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Dreadful Nonsense

"I've read your blog. it's really funny. you should write a column." - Jon Ronson

There is an understandably romantic air to staying in a cottage that was rebuilt from the remains of an old famine cottage, staying at the very edge of the coast of Ireland, in a cottage with no central heating, it's own water source, no television and a dubious history of electrical failure. Many improvements have been made over the years, and it's not quite the old-fashioned experience it was in my youth. For a start, insulation has been put into the roof, so that now when it rains at night there is a quiet pitter-patter that lulls you back to sleep, rather than the roar of water landing on tin that we used to be woken by during our childhood. This also means that the mice that live in the roof can no longer peak their heads out at you just before the lights are switched off at night.

The only drawback, really, is the fact that the toilet doesn't flush. You learn a lot about a person while staying in a cottage at the most westerly point in Europe, accompanied only by two small dogs and with no meaningful human contact to speak of for a full week, but goodness me you learn an AWFUL LOT MORE about yourself when you're forced to go outside in the pouring rain wearing nothing but tracksuit bottoms and a t-shirt and fill up two large water bottles with water from a tank which collects the rainwater from the gutters and then go into the toilet and pour them, slowly and deliberately, into the toilet pan while desperately trying not look at what's floating about and good lord jesus christ trying to avoid the inevitable splash back.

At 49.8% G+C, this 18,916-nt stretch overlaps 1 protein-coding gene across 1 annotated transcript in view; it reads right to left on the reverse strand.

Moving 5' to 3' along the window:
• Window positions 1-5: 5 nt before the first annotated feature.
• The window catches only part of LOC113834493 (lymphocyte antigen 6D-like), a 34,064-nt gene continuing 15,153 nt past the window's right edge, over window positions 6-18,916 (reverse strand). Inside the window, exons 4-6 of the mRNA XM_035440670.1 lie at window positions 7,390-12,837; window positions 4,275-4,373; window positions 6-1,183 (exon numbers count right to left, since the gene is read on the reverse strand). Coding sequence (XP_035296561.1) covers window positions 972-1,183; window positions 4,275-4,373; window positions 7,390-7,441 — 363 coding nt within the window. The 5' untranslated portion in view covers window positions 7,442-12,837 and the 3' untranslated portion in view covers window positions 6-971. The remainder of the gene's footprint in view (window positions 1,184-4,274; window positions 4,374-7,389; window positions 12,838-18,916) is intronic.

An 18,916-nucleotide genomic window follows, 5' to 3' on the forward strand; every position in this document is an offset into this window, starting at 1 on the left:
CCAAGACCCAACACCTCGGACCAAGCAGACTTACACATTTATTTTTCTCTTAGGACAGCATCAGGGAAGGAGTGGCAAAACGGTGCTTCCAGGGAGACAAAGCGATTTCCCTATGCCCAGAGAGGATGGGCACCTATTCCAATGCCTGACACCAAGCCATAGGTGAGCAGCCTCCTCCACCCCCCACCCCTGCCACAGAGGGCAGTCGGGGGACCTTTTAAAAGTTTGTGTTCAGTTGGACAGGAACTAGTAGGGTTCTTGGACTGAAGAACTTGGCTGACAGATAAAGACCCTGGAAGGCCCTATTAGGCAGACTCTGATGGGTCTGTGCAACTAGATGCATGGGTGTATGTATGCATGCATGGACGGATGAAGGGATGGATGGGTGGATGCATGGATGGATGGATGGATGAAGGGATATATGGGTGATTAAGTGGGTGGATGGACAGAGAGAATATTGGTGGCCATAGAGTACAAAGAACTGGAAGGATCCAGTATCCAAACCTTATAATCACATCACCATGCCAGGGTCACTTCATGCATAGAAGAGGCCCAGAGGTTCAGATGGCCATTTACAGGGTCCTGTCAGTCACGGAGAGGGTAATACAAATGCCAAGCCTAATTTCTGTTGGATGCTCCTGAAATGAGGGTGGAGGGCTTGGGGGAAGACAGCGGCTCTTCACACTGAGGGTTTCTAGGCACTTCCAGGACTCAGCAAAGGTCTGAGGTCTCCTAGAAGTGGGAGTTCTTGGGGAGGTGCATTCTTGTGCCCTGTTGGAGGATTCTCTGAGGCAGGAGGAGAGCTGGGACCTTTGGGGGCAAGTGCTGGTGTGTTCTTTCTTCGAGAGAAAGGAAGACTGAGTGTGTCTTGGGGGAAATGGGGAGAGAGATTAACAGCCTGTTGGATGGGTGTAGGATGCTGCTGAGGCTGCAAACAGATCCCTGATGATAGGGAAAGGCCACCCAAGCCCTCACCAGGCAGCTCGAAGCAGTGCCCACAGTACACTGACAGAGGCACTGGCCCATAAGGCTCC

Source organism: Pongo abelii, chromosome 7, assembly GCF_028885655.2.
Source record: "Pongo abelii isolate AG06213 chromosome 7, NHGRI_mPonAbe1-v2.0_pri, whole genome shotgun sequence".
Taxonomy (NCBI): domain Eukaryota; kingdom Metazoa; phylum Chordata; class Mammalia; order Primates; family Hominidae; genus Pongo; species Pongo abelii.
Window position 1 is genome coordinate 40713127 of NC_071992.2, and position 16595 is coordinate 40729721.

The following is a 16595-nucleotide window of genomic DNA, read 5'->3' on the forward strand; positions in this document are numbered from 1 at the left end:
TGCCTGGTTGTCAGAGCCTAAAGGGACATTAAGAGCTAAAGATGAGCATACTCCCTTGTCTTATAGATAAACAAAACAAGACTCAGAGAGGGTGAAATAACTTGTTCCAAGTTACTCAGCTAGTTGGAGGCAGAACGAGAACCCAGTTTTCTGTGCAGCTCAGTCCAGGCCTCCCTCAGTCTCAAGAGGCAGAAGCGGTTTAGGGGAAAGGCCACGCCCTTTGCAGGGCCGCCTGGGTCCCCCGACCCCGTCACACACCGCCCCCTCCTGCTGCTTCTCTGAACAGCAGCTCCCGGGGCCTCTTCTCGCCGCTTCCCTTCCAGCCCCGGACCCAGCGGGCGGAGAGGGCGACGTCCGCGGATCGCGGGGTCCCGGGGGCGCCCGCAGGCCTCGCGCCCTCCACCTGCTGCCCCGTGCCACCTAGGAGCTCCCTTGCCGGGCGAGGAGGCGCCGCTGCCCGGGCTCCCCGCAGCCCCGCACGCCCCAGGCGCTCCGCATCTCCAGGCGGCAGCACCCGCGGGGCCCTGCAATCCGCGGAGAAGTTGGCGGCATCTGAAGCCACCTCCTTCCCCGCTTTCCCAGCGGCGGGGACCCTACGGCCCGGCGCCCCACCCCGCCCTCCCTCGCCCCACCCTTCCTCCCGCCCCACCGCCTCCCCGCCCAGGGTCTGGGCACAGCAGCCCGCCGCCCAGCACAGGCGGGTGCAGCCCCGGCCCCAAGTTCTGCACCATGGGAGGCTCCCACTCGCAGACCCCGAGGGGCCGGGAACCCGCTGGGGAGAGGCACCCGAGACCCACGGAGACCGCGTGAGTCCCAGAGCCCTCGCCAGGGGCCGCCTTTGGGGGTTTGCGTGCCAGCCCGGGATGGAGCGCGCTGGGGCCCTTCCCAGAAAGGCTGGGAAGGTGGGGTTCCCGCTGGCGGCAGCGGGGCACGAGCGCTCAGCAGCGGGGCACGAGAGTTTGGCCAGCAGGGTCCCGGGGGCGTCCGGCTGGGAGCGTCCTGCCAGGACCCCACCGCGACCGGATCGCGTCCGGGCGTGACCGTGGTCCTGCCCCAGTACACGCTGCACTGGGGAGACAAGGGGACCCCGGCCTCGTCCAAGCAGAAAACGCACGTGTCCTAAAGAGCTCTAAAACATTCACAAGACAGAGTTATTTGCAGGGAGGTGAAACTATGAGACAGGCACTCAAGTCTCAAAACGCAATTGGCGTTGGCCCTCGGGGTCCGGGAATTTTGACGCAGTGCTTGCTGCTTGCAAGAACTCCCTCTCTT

All in all though, it is now the most comfortably place I've ever stayed that is totally devoid of any mod cons, and although we did bring Eggers, my laptop with us so that we could watch Dr Who DVDs at night, we spent more time simply staring into the turf fire and contemplating the huge things in life, like trying to guess how long a crab will live for, left to its own devices. The most important rule of staying in the cottage for any duration of time, I learned very quickly as a youngster, is to keep the fire burning. It became immediately apparent that He Who Only... was some kind of fire building expert, able as he was to start a fire from merely a pile of glowing embers and a some lumps of damp turf. Every night was spent arranging and rearranging the turf around the glowing heart of the fire, and by the end of the week we had both managed to achieve a strange tanned effect on our faces through spending most evenings totally hypnotised by the dancing flames.


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